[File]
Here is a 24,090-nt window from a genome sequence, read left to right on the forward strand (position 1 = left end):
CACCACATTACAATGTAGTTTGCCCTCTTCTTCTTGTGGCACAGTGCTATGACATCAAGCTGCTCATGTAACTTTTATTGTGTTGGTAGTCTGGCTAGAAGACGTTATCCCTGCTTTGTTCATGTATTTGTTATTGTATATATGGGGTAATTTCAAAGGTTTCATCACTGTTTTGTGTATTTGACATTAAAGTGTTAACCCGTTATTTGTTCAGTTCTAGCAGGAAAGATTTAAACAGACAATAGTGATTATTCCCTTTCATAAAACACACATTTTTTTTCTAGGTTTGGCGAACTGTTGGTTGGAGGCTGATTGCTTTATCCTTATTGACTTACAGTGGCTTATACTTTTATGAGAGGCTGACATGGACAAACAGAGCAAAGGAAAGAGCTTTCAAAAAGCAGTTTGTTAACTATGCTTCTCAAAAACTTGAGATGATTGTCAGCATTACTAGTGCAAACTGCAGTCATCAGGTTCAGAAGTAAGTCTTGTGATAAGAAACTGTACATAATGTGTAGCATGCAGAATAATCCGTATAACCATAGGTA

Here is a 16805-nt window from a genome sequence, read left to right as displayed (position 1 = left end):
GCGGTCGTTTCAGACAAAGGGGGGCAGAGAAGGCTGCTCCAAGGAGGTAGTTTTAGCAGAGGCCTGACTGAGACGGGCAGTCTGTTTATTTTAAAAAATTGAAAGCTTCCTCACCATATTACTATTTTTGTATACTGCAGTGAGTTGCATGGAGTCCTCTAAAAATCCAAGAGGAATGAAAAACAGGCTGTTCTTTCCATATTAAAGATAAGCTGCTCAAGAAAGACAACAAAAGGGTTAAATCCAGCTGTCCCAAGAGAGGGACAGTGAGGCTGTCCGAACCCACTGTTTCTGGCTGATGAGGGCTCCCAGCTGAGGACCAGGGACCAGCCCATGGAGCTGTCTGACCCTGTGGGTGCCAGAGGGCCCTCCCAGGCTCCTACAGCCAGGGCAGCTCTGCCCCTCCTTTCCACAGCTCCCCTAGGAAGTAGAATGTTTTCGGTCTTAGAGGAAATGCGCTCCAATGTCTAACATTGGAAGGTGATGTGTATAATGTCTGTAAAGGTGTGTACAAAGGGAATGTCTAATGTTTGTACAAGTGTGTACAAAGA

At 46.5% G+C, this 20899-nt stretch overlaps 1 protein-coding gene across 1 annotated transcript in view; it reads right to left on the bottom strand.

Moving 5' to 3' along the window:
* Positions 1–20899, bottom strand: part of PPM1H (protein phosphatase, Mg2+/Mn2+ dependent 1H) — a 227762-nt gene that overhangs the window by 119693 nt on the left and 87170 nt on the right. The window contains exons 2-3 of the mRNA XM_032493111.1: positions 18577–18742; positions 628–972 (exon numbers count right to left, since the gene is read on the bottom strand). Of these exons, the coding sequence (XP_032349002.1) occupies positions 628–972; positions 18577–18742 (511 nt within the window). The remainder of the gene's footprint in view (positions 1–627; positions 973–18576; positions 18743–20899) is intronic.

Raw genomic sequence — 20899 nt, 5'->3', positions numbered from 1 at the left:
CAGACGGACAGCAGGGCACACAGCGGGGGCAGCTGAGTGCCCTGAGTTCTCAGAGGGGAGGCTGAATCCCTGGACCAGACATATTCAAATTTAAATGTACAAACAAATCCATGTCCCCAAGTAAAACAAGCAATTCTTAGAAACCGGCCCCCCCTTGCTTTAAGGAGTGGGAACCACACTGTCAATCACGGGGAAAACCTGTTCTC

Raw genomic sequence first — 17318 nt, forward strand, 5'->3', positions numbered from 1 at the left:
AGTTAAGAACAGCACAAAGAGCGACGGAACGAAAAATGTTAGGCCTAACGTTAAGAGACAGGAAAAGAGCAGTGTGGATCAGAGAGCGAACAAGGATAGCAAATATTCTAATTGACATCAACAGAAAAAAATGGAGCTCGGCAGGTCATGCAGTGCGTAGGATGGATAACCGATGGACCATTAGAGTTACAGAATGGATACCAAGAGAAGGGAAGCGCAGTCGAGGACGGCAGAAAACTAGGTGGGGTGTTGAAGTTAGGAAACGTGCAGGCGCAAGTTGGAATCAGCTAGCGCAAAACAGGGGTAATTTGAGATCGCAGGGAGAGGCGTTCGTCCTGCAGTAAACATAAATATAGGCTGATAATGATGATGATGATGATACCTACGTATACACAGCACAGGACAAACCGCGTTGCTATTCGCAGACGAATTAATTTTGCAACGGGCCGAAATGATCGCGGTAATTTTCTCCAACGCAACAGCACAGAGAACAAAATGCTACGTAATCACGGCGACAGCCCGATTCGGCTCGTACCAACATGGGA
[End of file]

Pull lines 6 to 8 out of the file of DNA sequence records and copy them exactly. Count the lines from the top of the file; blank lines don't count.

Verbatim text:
Moving 5' to 3' along the window:
* Positions 1–20899, bottom strand: part of PPM1H (protein phosphatase, Mg2+/Mn2+ dependent 1H) — a 227762-nt gene that overhangs the window by 119693 nt on the left and 87170 nt on the right. The window contains exons 2-3 of the mRNA XM_032493111.1: positions 18577–18742; positions 628–972 (exon numbers count right to left, since the gene is read on the bottom strand). Of these exons, the coding sequence (XP_032349002.1) occupies positions 628–972; positions 18577–18742 (511 nt within the window). The remainder of the gene's footprint in view (positions 1–627; positions 973–18576; positions 18743–20899) is intronic.

Raw genomic sequence — 20899 nt, 5'->3', positions numbered from 1 at the left: